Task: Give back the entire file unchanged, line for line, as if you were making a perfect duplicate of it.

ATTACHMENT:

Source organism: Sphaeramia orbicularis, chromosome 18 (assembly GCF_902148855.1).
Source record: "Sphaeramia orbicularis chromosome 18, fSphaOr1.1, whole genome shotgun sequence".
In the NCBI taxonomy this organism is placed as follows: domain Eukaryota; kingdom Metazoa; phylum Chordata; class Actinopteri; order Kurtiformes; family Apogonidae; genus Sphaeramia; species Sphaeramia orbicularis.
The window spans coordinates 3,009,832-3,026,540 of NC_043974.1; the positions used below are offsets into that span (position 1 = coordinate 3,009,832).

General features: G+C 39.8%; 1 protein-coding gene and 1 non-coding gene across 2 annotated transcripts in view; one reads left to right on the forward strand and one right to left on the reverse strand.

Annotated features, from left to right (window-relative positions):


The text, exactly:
Source organism: Sphaeramia orbicularis, chromosome 18 (assembly GCF_902148855.1).
Source record: "Sphaeramia orbicularis chromosome 18, fSphaOr1.1, whole genome shotgun sequence".
In the NCBI taxonomy this organism is placed as follows: domain Eukaryota; kingdom Metazoa; phylum Chordata; class Actinopteri; order Kurtiformes; family Apogonidae; genus Sphaeramia; species Sphaeramia orbicularis.
The window spans coordinates 3,009,832-3,026,540 of NC_043974.1; the positions used below are offsets into that span (position 1 = coordinate 3,009,832).

General features: G+C 39.8%; 1 protein-coding gene and 1 non-coding gene across 2 annotated transcripts in view; one reads left to right on the forward strand and one right to left on the reverse strand.

Annotated features, from left to right (window-relative positions):